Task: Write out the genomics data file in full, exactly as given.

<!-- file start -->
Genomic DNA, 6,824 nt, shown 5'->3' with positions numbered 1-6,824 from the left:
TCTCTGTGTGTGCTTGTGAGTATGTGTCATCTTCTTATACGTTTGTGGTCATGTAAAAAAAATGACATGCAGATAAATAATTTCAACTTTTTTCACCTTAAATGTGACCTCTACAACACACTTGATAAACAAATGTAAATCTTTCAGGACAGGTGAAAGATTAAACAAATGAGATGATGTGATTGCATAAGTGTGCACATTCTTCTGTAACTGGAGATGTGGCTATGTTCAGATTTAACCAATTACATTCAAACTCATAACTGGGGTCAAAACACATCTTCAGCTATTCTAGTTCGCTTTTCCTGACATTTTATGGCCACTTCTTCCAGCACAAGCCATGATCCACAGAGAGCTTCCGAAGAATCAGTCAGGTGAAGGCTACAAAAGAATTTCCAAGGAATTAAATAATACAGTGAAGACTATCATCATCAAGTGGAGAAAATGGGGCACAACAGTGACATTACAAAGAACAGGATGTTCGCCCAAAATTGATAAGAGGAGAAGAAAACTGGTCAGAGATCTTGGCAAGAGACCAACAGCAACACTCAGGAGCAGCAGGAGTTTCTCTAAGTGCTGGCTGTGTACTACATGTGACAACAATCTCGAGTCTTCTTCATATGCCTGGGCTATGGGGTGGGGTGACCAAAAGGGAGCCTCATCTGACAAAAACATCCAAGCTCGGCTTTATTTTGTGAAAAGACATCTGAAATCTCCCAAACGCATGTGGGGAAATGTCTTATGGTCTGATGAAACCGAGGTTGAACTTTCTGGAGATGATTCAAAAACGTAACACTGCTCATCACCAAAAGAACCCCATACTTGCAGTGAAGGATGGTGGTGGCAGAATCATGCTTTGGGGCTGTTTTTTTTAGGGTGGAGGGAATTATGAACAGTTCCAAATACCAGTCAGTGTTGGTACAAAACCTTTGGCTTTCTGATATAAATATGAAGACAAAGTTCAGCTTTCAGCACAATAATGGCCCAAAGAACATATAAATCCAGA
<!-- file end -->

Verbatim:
Genomic DNA, 6,824 nt, shown 5'->3' with positions numbered 1-6,824 from the left:
TCTCTGTGTGTGCTTGTGAGTATGTGTCATCTTCTTATACGTTTGTGGTCATGTAAAAAAAATGACATGCAGATAAATAATTTCAACTTTTTTCACCTTAAATGTGACCTCTACAACACACTTGATAAACAAATGTAAATCTTTCAGGACAGGTGAAAGATTAAACAAATGAGATGATGTGATTGCATAAGTGTGCACATTCTTCTGTAACTGGAGATGTGGCTATGTTCAGATTTAACCAATTACATTCAAACTCATAACTGGGGTCAAAACACATCTTCAGCTATTCTAGTTCGCTTTTCCTGACATTTTATGGCCACTTCTTCCAGCACAAGCCATGATCCACAGAGAGCTTCCGAAGAATCAGTCAGGTGAAGGCTACAAAAGAATTTCCAAGGAATTAAATAATACAGTGAAGACTATCATCATCAAGTGGAGAAAATGGGGCACAACAGTGACATTACAAAGAACAGGATGTTCGCCCAAAATTGATAAGAGGAGAAGAAAACTGGTCAGAGATCTTGGCAAGAGACCAACAGCAACACTCAGGAGCAGCAGGAGTTTCTCTAAGTGCTGGCTGTGTACTACATGTGACAACAATCTCGAGTCTTCTTCATATGCCTGGGCTATGGGGTGGGGTGACCAAAAGGGAGCCTCATCTGACAAAAACATCCAAGCTCGGCTTTATTTTGTGAAAAGACATCTGAAATCTCCCAAACGCATGTGGGGAAATGTCTTATGGTCTGATGAAACCGAGGTTGAACTTTCTGGAGATGATTCAAAAACGTAACACTGCTCATCACCAAAAGAACCCCATACTTGCAGTGAAGGATGGTGGTGGCAGAATCATGCTTTGGGGCTGTTTTTTTTAGGGTGGAGGGAATTATGAACAGTTCCAAATACCAGTCAGTGTTGGTACAAAACCTTTGGCTTTCTGATATAAATATGAAGACAAAGTTCAGCTTTCAGCACAATAATGGCCCAAAGAACATATAAATCCAGA